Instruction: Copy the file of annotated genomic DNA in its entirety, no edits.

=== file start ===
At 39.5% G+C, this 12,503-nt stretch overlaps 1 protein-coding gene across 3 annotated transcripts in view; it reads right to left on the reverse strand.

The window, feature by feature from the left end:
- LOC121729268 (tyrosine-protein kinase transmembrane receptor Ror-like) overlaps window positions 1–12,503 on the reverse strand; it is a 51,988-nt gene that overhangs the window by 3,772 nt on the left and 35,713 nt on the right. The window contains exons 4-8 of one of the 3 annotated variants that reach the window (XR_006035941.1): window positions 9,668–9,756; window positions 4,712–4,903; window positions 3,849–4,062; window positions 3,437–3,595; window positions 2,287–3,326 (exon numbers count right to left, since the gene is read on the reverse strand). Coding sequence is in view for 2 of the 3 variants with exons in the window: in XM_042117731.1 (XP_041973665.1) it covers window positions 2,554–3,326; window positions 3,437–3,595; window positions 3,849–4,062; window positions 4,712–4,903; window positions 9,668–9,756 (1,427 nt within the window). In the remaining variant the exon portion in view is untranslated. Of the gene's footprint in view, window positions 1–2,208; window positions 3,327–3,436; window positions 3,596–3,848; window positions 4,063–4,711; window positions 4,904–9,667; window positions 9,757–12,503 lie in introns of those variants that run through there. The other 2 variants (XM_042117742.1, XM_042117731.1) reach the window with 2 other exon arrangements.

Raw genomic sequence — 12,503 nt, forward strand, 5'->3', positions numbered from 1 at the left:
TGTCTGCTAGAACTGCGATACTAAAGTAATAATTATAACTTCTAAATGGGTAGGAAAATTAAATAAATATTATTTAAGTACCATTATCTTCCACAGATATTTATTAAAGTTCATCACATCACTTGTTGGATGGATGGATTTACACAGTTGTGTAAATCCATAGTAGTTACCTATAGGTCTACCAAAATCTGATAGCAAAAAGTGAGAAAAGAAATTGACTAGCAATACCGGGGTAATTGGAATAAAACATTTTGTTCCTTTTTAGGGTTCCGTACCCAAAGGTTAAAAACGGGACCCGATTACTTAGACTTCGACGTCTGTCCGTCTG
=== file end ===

At 39.5% G+C, this 12,503-nt stretch overlaps 1 protein-coding gene across 3 annotated transcripts in view; it reads right to left on the reverse strand.

The window, feature by feature from the left end:
- LOC121729268 (tyrosine-protein kinase transmembrane receptor Ror-like) overlaps window positions 1–12,503 on the reverse strand; it is a 51,988-nt gene that overhangs the window by 3,772 nt on the left and 35,713 nt on the right. The window contains exons 4-8 of one of the 3 annotated variants that reach the window (XR_006035941.1): window positions 9,668–9,756; window positions 4,712–4,903; window positions 3,849–4,062; window positions 3,437–3,595; window positions 2,287–3,326 (exon numbers count right to left, since the gene is read on the reverse strand). Coding sequence is in view for 2 of the 3 variants with exons in the window: in XM_042117731.1 (XP_041973665.1) it covers window positions 2,554–3,326; window positions 3,437–3,595; window positions 3,849–4,062; window positions 4,712–4,903; window positions 9,668–9,756 (1,427 nt within the window). In the remaining variant the exon portion in view is untranslated. Of the gene's footprint in view, window positions 1–2,208; window positions 3,327–3,436; window positions 3,596–3,848; window positions 4,063–4,711; window positions 4,904–9,667; window positions 9,757–12,503 lie in introns of those variants that run through there. The other 2 variants (XM_042117742.1, XM_042117731.1) reach the window with 2 other exon arrangements.

Raw genomic sequence — 12,503 nt, forward strand, 5'->3', positions numbered from 1 at the left:
TGTCTGCTAGAACTGCGATACTAAAGTAATAATTATAACTTCTAAATGGGTAGGAAAATTAAATAAATATTATTTAAGTACCATTATCTTCCACAGATATTTATTAAAGTTCATCACATCACTTGTTGGATGGATGGATTTACACAGTTGTGTAAATCCATAGTAGTTACCTATAGGTCTACCAAAATCTGATAGCAAAAAGTGAGAAAAGAAATTGACTAGCAATACCGGGGTAATTGGAATAAAACATTTTGTTCCTTTTTAGGGTTCCGTACCCAAAGGTTAAAAACGGGACCCGATTACTTAGACTTCGACGTCTGTCCGTCTG